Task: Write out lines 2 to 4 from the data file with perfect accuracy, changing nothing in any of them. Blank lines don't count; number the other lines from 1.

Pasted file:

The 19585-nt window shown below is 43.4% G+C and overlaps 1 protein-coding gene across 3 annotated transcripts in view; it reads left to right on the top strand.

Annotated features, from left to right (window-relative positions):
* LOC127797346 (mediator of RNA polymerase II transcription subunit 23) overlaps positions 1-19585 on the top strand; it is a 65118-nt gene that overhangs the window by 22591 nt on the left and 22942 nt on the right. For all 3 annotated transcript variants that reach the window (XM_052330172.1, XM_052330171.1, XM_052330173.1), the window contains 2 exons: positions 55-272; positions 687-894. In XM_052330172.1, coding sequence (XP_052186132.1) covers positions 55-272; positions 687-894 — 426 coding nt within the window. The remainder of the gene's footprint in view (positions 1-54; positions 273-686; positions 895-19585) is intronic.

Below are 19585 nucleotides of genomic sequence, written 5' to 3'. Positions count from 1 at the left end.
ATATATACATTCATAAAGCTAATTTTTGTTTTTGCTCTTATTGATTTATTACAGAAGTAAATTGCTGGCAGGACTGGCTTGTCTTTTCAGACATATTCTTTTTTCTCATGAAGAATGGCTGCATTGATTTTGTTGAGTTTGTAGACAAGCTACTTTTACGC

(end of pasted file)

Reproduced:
Annotated features, from left to right (window-relative positions):
* LOC127797346 (mediator of RNA polymerase II transcription subunit 23) overlaps positions 1-19585 on the top strand; it is a 65118-nt gene that overhangs the window by 22591 nt on the left and 22942 nt on the right. For all 3 annotated transcript variants that reach the window (XM_052330172.1, XM_052330171.1, XM_052330173.1), the window contains 2 exons: positions 55-272; positions 687-894. In XM_052330172.1, coding sequence (XP_052186132.1) covers positions 55-272; positions 687-894 — 426 coding nt within the window. The remainder of the gene's footprint in view (positions 1-54; positions 273-686; positions 895-19585) is intronic.

Below are 19585 nucleotides of genomic sequence, written 5' to 3'. Positions count from 1 at the left end.